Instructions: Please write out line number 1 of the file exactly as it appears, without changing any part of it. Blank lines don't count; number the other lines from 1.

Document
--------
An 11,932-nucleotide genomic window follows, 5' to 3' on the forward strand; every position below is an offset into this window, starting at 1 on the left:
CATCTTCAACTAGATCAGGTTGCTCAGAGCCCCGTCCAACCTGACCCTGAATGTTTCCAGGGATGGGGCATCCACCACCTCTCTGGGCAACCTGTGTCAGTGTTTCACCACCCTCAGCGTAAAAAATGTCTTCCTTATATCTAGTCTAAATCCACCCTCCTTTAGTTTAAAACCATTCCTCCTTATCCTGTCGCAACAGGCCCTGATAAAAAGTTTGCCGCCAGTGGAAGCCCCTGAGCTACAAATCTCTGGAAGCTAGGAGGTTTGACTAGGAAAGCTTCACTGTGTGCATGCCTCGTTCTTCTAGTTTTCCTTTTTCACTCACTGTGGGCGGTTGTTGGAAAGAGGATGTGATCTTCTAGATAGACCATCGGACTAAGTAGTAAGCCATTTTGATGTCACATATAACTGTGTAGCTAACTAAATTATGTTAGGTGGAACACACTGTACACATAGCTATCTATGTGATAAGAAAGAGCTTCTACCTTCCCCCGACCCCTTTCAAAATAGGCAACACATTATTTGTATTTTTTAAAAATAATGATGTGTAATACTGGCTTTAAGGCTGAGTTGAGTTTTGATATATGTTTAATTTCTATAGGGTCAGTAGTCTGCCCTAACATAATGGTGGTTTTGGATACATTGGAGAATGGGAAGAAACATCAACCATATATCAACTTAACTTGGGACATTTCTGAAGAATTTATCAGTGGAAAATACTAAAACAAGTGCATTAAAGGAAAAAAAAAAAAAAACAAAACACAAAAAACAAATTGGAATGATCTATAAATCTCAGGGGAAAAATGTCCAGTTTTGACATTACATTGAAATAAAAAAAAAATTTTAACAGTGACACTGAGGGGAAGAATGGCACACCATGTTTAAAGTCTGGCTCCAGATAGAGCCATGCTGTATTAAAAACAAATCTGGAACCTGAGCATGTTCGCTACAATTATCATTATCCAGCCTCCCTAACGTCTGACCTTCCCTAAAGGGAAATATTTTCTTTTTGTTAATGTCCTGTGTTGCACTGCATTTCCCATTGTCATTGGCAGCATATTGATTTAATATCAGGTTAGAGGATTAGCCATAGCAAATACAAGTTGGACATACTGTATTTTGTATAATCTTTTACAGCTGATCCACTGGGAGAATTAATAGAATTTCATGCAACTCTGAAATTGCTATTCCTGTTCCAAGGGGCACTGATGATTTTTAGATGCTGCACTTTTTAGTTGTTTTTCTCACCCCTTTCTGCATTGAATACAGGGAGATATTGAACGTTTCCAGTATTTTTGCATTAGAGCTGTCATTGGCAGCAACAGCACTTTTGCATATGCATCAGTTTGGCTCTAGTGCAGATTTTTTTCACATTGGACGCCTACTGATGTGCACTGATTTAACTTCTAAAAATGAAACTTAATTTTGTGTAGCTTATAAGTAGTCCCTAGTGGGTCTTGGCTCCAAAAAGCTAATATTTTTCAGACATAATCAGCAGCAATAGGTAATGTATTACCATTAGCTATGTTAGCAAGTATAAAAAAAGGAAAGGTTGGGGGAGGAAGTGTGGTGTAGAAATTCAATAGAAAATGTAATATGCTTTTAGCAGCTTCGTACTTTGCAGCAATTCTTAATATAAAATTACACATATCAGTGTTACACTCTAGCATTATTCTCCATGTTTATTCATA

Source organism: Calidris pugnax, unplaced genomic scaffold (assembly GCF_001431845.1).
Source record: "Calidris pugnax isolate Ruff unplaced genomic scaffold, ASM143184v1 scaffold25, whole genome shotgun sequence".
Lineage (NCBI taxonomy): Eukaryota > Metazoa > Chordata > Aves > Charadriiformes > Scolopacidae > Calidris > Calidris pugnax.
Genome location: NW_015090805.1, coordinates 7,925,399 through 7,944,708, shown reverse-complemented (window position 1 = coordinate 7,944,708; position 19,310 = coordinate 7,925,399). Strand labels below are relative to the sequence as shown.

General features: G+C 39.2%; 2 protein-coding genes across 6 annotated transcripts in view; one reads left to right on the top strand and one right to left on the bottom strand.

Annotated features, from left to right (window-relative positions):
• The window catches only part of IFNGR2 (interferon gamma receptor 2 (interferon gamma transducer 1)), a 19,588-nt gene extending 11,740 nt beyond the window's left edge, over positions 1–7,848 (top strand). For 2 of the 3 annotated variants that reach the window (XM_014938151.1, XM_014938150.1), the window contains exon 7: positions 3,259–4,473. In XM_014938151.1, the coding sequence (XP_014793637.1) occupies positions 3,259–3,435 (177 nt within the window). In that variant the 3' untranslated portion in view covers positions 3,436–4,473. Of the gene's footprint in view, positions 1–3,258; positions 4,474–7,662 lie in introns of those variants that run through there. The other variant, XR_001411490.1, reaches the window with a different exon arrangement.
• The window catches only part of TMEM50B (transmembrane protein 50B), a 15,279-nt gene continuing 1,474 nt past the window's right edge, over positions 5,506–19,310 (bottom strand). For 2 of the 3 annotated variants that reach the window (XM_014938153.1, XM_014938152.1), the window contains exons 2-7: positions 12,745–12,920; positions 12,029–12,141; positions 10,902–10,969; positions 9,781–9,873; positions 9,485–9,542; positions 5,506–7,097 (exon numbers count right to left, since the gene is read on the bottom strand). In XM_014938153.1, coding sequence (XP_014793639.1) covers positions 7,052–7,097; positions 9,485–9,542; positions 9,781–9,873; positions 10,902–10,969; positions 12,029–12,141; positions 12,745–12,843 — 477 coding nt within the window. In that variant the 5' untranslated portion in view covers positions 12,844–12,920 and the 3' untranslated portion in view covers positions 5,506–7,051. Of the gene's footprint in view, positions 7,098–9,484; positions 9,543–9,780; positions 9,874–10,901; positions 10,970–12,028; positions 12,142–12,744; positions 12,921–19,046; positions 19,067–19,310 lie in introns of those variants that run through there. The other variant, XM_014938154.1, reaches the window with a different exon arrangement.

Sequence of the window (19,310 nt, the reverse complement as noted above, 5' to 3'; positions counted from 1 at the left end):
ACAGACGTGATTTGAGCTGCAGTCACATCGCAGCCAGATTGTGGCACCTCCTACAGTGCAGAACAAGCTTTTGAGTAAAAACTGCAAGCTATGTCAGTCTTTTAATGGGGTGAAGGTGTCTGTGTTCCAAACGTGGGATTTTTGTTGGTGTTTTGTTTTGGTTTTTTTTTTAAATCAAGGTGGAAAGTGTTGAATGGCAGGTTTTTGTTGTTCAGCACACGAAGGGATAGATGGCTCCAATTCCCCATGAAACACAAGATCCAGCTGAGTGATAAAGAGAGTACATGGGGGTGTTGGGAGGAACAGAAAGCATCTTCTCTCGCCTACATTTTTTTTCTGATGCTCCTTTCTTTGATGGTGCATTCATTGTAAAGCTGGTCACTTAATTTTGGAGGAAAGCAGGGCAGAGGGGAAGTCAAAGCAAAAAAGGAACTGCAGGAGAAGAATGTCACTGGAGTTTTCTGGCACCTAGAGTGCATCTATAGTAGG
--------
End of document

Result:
An 11,932-nucleotide genomic window follows, 5' to 3' on the forward strand; every position below is an offset into this window, starting at 1 on the left: